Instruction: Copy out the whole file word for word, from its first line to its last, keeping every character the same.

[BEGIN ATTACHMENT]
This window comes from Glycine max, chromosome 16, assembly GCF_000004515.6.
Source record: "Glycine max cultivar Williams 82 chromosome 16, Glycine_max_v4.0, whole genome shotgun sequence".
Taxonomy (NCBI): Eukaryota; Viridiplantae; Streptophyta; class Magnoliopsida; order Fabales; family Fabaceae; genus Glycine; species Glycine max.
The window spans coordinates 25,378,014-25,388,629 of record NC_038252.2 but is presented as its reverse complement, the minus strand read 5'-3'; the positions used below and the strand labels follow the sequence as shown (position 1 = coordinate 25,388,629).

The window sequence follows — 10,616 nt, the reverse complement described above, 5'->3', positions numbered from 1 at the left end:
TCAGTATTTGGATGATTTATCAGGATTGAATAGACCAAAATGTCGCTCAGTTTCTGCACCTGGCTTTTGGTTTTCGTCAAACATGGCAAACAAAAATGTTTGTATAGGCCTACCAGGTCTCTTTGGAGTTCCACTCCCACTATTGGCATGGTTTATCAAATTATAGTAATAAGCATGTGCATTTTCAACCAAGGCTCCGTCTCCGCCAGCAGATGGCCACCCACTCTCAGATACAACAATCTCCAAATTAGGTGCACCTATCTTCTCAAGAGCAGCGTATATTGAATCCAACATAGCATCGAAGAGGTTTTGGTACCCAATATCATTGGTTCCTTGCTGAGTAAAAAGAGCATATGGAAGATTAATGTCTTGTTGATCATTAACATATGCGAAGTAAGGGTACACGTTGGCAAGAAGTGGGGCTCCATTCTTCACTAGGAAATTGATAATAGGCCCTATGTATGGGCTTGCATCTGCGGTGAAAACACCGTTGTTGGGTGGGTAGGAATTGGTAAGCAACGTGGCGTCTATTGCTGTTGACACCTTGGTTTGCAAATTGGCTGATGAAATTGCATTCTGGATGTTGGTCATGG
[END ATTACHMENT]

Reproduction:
This window comes from Glycine max, chromosome 16, assembly GCF_000004515.6.
Source record: "Glycine max cultivar Williams 82 chromosome 16, Glycine_max_v4.0, whole genome shotgun sequence".
Taxonomy (NCBI): Eukaryota; Viridiplantae; Streptophyta; class Magnoliopsida; order Fabales; family Fabaceae; genus Glycine; species Glycine max.
The window spans coordinates 25,378,014-25,388,629 of record NC_038252.2 but is presented as its reverse complement, the minus strand read 5'-3'; the positions used below and the strand labels follow the sequence as shown (position 1 = coordinate 25,388,629).

The window sequence follows — 10,616 nt, the reverse complement described above, 5'->3', positions numbered from 1 at the left end:
TCAGTATTTGGATGATTTATCAGGATTGAATAGACCAAAATGTCGCTCAGTTTCTGCACCTGGCTTTTGGTTTTCGTCAAACATGGCAAACAAAAATGTTTGTATAGGCCTACCAGGTCTCTTTGGAGTTCCACTCCCACTATTGGCATGGTTTATCAAATTATAGTAATAAGCATGTGCATTTTCAACCAAGGCTCCGTCTCCGCCAGCAGATGGCCACCCACTCTCAGATACAACAATCTCCAAATTAGGTGCACCTATCTTCTCAAGAGCAGCGTATATTGAATCCAACATAGCATCGAAGAGGTTTTGGTACCCAATATCATTGGTTCCTTGCTGAGTAAAAAGAGCATATGGAAGATTAATGTCTTGTTGATCATTAACATATGCGAAGTAAGGGTACACGTTGGCAAGAAGTGGGGCTCCATTCTTCACTAGGAAATTGATAATAGGCCCTATGTATGGGCTTGCATCTGCGGTGAAAACACCGTTGTTGGGTGGGTAGGAATTGGTAAGCAACGTGGCGTCTATTGCTGTTGACACCTTGGTTTGCAAATTGGCTGATGAAATTGCATTCTGGATGTTGGTCATGG